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A vial and syringe are seen in front of a displayed AstraZeneca logo in this illustration taken Jan. 11, 2021.

DADO RUVIC/Reuters

Health Canada is on track to give the green light to a third COVID-19 vaccine within the next two weeks and a fourth may not be far behind, offering a glimmer of hope at the end of a week of nothing but vaccine vexation.

Eric Morrissette, chief of media relations at Health Canada, said Friday the regulatory team that has been reviewing an application from AstraZeneca since Oct. 1 is just awaiting final submissions from the drugmaker on manufacturing processes before making its decision.

AstraZeneca was the first to apply for approval for a COVID-19 vaccine in Canada and has been greenlit in 15 jurisdictions including the United Kingdom, Mexico, India, and as of Friday, the entire European Union.

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Dr. Supriya Sharma, Health Canada’s chief medical adviser, said earlier this month the review was “a bit more complicated” because in AstraZeneca’s trials, some volunteers only received a half dose at first.

A big trial underway in the United States is supposed to provide more clarity, but Morrissette said Friday that trial won’t report findings until March and Health Canada’s team has decided it has all the clinical data it needs.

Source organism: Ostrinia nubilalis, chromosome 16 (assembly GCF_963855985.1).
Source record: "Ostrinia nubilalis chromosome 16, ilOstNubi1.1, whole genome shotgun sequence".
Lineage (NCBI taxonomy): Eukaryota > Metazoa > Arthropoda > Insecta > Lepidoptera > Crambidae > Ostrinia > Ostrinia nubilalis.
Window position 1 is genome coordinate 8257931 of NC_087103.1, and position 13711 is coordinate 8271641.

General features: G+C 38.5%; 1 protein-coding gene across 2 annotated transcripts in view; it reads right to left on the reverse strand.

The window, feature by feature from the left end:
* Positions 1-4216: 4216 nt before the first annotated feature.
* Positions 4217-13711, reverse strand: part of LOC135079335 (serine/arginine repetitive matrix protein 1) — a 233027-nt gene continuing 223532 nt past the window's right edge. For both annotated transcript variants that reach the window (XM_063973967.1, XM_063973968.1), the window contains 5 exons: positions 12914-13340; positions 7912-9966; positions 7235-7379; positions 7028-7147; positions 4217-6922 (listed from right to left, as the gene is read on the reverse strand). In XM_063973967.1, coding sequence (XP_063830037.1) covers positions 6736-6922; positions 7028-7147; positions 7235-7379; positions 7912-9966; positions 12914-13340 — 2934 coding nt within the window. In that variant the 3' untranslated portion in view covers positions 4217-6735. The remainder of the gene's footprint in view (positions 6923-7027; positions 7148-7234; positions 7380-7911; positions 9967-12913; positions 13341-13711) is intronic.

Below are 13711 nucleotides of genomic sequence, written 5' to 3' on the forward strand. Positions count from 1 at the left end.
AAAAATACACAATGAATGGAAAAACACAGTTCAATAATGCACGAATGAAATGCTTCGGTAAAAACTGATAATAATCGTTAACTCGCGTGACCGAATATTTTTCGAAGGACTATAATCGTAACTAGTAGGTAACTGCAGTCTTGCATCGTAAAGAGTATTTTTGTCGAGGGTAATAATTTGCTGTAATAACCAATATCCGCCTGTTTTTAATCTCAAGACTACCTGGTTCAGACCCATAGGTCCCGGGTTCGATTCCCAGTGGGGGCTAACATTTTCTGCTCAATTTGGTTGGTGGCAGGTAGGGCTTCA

A fourth vaccine could be close at hand as well, after Johnson and Johnson reported Friday that Phase 3 clinical trial results – typically the last before a drug is approved for wide use – showed its vaccine is about 85 per cent effective against serious illness from COVID-19. Johnson and Johnson, which submitted an application to Canada for approval Nov. 30, offers the only single-dose vaccine thus far.

Health Canada approved Pfizer-BioNTech’s vaccine on Dec. 9. and Moderna’s on Dec. 23, each time about three weeks after Phase 3 trial results were publicly reported.

Canada has pre-ordered 10 million doses from Johnson and Johnson with the potential to get 28 million more, and 20 million doses from AstraZeneca. But the federal government has not said when those doses would be delivered, and recent days have shown deliveries for COVID-19 vaccines are constantly subject to change.

Moderna became the third vaccine-maker in two weeks Friday, to announce production delays will cut into its upcoming deliveries.

The Massachusetts-based biotech firm shipped more than 340,000 doses to Canada in the last month, but next week’s shipment is getting cut by about one-fifth, or 50,000 fewer doses, because of slower-than-expected production of the drug components by Moderna’s manufacturing partner, Lonza. Similar reductions are affecting Europe.

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Moderna’s Canadian country manager Patricia Gauthier said the company will ship all two millions doses its contract stipulates by the end of March. Canada bought 40 million doses from Moderna overall, with most of them contracted to arrive between April 1 and Sept. 30.